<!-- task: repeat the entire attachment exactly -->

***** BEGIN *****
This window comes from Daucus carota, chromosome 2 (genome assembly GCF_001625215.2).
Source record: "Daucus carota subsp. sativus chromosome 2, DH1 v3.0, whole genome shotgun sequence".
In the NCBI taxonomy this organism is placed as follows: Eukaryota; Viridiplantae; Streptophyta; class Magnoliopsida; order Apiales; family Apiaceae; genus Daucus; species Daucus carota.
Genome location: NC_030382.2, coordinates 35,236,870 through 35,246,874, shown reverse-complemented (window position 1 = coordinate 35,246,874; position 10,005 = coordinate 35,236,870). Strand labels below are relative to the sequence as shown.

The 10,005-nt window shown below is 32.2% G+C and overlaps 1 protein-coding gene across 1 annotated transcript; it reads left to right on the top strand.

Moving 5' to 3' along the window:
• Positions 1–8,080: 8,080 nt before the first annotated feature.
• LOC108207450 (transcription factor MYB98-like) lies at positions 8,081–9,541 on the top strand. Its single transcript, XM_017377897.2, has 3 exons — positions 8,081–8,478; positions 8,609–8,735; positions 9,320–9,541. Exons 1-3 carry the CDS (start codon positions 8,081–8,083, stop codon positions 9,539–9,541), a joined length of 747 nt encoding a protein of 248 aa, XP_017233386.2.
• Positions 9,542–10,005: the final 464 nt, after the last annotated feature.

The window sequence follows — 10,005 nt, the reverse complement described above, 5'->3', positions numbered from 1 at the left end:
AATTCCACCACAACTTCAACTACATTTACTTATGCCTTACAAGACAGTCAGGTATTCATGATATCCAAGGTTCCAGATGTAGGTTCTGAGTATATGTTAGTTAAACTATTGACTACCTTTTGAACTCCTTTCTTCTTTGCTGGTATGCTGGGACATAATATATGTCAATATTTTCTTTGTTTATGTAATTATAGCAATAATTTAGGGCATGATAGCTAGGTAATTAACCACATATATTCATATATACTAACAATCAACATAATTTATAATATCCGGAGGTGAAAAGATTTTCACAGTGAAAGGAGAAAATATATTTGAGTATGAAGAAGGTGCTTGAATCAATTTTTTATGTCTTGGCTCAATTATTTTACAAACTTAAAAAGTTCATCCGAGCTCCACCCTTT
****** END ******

This window comes from Daucus carota, chromosome 2 (genome assembly GCF_001625215.2).
Source record: "Daucus carota subsp. sativus chromosome 2, DH1 v3.0, whole genome shotgun sequence".
In the NCBI taxonomy this organism is placed as follows: Eukaryota; Viridiplantae; Streptophyta; class Magnoliopsida; order Apiales; family Apiaceae; genus Daucus; species Daucus carota.
Genome location: NC_030382.2, coordinates 35,236,870 through 35,246,874, shown reverse-complemented (window position 1 = coordinate 35,246,874; position 10,005 = coordinate 35,236,870). Strand labels below are relative to the sequence as shown.

The 10,005-nt window shown below is 32.2% G+C and overlaps 1 protein-coding gene across 1 annotated transcript; it reads left to right on the top strand.

Moving 5' to 3' along the window:
• Positions 1–8,080: 8,080 nt before the first annotated feature.
• LOC108207450 (transcription factor MYB98-like) lies at positions 8,081–9,541 on the top strand. Its single transcript, XM_017377897.2, has 3 exons — positions 8,081–8,478; positions 8,609–8,735; positions 9,320–9,541. Exons 1-3 carry the CDS (start codon positions 8,081–8,083, stop codon positions 9,539–9,541), a joined length of 747 nt encoding a protein of 248 aa, XP_017233386.2.
• Positions 9,542–10,005: the final 464 nt, after the last annotated feature.

The window sequence follows — 10,005 nt, the reverse complement described above, 5'->3', positions numbered from 1 at the left end:
AATTCCACCACAACTTCAACTACATTTACTTATGCCTTACAAGACAGTCAGGTATTCATGATATCCAAGGTTCCAGATGTAGGTTCTGAGTATATGTTAGTTAAACTATTGACTACCTTTTGAACTCCTTTCTTCTTTGCTGGTATGCTGGGACATAATATATGTCAATATTTTCTTTGTTTATGTAATTATAGCAATAATTTAGGGCATGATAGCTAGGTAATTAACCACATATATTCATATATACTAACAATCAACATAATTTATAATATCCGGAGGTGAAAAGATTTTCACAGTGAAAGGAGAAAATATATTTGAGTATGAAGAAGGTGCTTGAATCAATTTTTTATGTCTTGGCTCAATTATTTTACAAACTTAAAAAGTTCATCCGAGCTCCACCCTTT